5.  When possible, pin from the original source NOT the referring site.

Huge sites like Apartment Therapy are amazing for finding inspirational ideas, but they don’t need your Pinterest traffic.  Follow the backlink in the article, and pin from the original source.  Give the little guy some love.

6.  Pin from the actual post NOT the blog’s home page.

Blog home pages change, sometimes several times a day.  By the time someone pulls up your pin, that amazing project may no longer be on the blog’s home page.  And, chances are, people aren’t going to go looking for it.   A poorly cited pin isn’t any better than a pin with no citation at all.  It only takes 5 seconds to click on a post title, pull up the page, and pin from the actual project post.  Make the effort.

7.  Don’t repin poorly cited pins.

Once an image is pinned to Pinterest, it exists in the internet ether for eternity, for better or for worse.  Now that you have an idea of what makes a “good pin,” don’t settle for mediocre.  Be part of the solution, not the problem.

For some excellent discussion on Pinterest citations (or lack thereof) read this article on The Pinterest Problem from Addicted 2 Decorating and the comments on it.

 

AVOID SELF PROMOTION

This is another rule that is applicable to craft pinners.  Pinterest is an amazing platform for sharing projects you worked hard on and are proud of.  It is consistently one of my blog’s top referrers.  But according to Pinterest’s policy, it’s not cool to use the service solely for self-promotion.

Pinning your own projects isn’t “against the rules” but be sure to have a healthy dose of other people’s work pinned as well.  If you want your projects to end up on Pinterest, consider adding a Pin It! button to each of your blog posts and letting your readers do the pinning.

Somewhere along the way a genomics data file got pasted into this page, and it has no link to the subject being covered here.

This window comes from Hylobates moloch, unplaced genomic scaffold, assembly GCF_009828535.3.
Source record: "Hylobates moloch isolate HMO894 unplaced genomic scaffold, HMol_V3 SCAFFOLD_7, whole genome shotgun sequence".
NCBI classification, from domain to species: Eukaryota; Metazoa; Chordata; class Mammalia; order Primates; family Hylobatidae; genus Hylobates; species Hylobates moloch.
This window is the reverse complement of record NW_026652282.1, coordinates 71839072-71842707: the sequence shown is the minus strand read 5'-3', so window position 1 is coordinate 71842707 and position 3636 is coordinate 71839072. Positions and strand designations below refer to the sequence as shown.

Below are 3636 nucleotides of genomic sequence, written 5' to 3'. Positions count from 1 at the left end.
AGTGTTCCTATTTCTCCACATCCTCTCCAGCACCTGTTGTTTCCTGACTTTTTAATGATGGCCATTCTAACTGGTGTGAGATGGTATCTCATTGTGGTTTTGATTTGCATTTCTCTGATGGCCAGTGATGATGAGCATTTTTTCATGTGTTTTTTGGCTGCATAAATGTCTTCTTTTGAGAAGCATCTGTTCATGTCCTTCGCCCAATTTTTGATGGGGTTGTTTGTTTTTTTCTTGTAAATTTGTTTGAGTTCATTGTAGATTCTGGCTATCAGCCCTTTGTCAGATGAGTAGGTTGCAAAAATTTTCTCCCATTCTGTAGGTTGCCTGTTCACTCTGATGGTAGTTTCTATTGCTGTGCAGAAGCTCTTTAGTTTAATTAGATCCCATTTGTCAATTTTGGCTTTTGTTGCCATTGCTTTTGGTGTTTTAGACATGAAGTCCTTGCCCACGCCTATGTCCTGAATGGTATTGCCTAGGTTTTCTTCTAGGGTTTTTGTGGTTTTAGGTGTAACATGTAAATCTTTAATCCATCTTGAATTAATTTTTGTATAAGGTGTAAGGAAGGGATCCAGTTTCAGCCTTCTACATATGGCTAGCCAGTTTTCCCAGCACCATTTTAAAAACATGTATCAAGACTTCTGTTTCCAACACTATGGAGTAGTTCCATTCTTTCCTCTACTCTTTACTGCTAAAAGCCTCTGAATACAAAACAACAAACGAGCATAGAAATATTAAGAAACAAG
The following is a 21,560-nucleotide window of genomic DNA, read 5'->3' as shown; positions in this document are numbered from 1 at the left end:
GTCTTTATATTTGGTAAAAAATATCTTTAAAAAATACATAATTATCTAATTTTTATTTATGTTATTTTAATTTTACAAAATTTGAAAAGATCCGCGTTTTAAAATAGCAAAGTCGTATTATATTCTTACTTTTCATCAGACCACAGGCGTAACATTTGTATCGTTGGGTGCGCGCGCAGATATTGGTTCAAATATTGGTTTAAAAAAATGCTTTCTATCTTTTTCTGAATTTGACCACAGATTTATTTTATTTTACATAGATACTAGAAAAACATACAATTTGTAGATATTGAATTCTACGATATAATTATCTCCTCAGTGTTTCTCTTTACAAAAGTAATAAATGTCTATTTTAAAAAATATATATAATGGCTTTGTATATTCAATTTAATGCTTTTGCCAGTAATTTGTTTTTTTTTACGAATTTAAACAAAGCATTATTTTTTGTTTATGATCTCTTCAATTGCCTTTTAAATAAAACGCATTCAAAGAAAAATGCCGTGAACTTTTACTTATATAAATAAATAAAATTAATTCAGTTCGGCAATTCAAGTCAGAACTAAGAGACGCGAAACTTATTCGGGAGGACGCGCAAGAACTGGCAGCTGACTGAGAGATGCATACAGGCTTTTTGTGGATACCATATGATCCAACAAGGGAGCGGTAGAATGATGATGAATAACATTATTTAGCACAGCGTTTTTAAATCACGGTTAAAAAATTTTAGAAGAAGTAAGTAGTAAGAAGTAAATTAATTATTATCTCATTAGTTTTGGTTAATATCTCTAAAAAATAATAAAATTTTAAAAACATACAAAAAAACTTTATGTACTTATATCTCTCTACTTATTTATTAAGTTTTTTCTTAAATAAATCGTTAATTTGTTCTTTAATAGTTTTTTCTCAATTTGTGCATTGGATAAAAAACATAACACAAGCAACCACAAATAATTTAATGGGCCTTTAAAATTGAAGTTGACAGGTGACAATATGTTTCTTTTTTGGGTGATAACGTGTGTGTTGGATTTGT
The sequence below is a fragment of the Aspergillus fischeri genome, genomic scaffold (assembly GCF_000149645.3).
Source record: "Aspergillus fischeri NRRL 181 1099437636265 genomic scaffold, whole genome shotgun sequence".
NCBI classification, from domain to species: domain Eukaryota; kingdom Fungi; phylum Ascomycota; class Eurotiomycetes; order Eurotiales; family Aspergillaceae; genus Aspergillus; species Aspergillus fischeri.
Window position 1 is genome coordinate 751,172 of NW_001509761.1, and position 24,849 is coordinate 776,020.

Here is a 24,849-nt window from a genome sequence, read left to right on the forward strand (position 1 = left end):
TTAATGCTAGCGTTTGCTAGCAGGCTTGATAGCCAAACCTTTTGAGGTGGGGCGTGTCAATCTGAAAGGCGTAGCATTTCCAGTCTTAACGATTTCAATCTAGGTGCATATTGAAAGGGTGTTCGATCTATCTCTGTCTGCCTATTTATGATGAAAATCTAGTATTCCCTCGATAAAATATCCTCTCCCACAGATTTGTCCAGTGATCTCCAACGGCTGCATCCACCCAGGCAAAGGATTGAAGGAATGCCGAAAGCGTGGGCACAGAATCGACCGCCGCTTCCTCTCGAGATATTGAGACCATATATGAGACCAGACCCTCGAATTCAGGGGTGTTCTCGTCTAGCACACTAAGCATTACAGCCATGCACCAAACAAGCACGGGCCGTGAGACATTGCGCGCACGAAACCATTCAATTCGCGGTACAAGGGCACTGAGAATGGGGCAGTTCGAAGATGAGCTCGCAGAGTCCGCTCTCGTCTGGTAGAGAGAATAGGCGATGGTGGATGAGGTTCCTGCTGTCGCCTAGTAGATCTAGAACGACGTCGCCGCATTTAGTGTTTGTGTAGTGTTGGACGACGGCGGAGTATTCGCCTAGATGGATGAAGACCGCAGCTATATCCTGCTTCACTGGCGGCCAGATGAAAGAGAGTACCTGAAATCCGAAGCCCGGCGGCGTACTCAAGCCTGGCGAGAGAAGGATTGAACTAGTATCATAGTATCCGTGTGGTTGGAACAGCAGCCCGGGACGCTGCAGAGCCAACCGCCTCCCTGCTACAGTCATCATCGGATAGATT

REPORT OBJECTIONABLE CONTENT

According to Pinterest’s etiquette guidelines, objectionable content means nudity or hateful content.  Hopefully neither of these are a problem for any of us here.  BUT did you really read those Pinterest Terms of Service when you created your account?  Did you know that you had agreed to this:

…neither the Member Content nor your posting, uploading, publication, submission or transmittal of the Member Content or Cold Brew Labs’ use of the Member Content (or any portion thereof) on, through or by means of the Site, Application and the Services will infringe, misappropriate or violate a third party’s patent, copyright, trademark, trade secret, moral rights or other proprietary or intellectual property rights, or rights of publicity or privacy, or result in the violation of any applicable law or regulation. (emphasis mine)

I am no lawyer, but I think this means that if you find that your intellectual property rights (aka YOUR project) have been violated, you have the right to contact Pinterest to have that pin (or the offending pinner) removed.  For the legalese on copyright law, visit the US Copyright Office’s Fair Use FAQ.  Has anyone contacted Pinterest for such a reason?  I would be interested to see how Pinterest reacted to that kind of request.

Do you have any other tips minding your Pinterest P’s and Q’s?